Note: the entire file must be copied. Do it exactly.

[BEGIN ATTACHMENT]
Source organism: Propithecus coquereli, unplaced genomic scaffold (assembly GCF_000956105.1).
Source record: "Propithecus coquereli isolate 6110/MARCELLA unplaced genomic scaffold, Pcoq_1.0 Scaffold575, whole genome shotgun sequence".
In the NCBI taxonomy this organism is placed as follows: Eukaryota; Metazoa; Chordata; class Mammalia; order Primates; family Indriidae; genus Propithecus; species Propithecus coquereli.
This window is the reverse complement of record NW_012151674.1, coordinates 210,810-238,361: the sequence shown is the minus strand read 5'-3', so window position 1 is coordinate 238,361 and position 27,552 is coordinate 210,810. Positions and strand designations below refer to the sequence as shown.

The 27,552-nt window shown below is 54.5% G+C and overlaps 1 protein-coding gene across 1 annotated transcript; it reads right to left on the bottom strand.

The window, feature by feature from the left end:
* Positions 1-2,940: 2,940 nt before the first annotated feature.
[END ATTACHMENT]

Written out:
Source organism: Propithecus coquereli, unplaced genomic scaffold (assembly GCF_000956105.1).
Source record: "Propithecus coquereli isolate 6110/MARCELLA unplaced genomic scaffold, Pcoq_1.0 Scaffold575, whole genome shotgun sequence".
In the NCBI taxonomy this organism is placed as follows: Eukaryota; Metazoa; Chordata; class Mammalia; order Primates; family Indriidae; genus Propithecus; species Propithecus coquereli.
This window is the reverse complement of record NW_012151674.1, coordinates 210,810-238,361: the sequence shown is the minus strand read 5'-3', so window position 1 is coordinate 238,361 and position 27,552 is coordinate 210,810. Positions and strand designations below refer to the sequence as shown.

The 27,552-nt window shown below is 54.5% G+C and overlaps 1 protein-coding gene across 1 annotated transcript; it reads right to left on the bottom strand.

The window, feature by feature from the left end:
* Positions 1-2,940: 2,940 nt before the first annotated feature.